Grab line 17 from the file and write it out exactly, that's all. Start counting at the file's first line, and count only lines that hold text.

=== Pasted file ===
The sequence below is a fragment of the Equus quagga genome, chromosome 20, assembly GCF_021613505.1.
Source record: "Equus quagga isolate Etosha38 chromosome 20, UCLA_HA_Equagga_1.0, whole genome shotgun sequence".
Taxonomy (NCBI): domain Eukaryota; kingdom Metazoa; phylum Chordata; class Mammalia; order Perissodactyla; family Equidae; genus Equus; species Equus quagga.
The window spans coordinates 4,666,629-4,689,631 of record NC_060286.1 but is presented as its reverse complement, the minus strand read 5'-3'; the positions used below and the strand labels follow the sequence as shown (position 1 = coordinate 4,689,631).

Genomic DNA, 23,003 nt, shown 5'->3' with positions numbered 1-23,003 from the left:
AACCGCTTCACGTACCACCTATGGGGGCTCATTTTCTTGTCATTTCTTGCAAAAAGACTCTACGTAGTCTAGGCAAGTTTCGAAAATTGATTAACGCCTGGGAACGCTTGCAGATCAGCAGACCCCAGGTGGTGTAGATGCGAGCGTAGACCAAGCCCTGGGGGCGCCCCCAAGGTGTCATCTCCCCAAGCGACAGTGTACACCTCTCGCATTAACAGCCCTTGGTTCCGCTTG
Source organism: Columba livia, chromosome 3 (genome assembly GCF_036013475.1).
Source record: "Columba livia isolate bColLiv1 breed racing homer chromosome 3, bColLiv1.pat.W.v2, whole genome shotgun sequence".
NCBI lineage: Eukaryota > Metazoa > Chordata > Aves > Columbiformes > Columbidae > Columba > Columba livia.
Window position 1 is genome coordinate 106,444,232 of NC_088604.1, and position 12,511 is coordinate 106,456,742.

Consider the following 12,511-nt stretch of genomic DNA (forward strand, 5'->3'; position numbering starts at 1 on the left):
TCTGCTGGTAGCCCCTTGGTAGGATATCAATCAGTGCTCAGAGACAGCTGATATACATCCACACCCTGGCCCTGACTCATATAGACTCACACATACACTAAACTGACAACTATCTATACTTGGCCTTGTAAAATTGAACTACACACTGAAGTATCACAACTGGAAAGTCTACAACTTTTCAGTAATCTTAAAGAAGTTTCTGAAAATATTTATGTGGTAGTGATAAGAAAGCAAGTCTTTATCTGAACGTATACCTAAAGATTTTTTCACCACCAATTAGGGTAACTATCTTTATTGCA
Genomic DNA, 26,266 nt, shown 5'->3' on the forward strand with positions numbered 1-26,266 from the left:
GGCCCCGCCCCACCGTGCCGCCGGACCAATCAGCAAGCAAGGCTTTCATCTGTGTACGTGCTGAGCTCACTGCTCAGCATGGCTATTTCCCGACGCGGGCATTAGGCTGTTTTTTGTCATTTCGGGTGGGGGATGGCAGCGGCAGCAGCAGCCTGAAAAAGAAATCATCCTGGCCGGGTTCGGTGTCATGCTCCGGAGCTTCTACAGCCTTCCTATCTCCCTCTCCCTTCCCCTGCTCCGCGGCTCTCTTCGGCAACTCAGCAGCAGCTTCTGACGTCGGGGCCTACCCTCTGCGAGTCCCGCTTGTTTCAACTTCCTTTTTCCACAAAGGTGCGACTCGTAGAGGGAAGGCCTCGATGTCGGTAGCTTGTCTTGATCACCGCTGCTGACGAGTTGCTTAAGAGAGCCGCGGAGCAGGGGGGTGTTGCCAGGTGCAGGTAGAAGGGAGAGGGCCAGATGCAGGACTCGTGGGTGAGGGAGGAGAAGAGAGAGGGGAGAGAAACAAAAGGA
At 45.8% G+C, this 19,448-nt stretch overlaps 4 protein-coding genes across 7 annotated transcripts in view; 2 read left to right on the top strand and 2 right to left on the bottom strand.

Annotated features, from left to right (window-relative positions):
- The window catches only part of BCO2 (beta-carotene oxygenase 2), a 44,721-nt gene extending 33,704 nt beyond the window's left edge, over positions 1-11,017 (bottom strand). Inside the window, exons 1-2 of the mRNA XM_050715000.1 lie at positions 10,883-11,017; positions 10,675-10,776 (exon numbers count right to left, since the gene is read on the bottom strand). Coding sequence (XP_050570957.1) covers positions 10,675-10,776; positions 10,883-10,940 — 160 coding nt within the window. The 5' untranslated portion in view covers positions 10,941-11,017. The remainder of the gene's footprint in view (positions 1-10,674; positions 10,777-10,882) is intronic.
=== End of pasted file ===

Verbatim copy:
- The window catches only part of BCO2 (beta-carotene oxygenase 2), a 44,721-nt gene extending 33,704 nt beyond the window's left edge, over positions 1-11,017 (bottom strand). Inside the window, exons 1-2 of the mRNA XM_050715000.1 lie at positions 10,883-11,017; positions 10,675-10,776 (exon numbers count right to left, since the gene is read on the bottom strand). Coding sequence (XP_050570957.1) covers positions 10,675-10,776; positions 10,883-10,940 — 160 coding nt within the window. The 5' untranslated portion in view covers positions 10,941-11,017. The remainder of the gene's footprint in view (positions 1-10,674; positions 10,777-10,882) is intronic.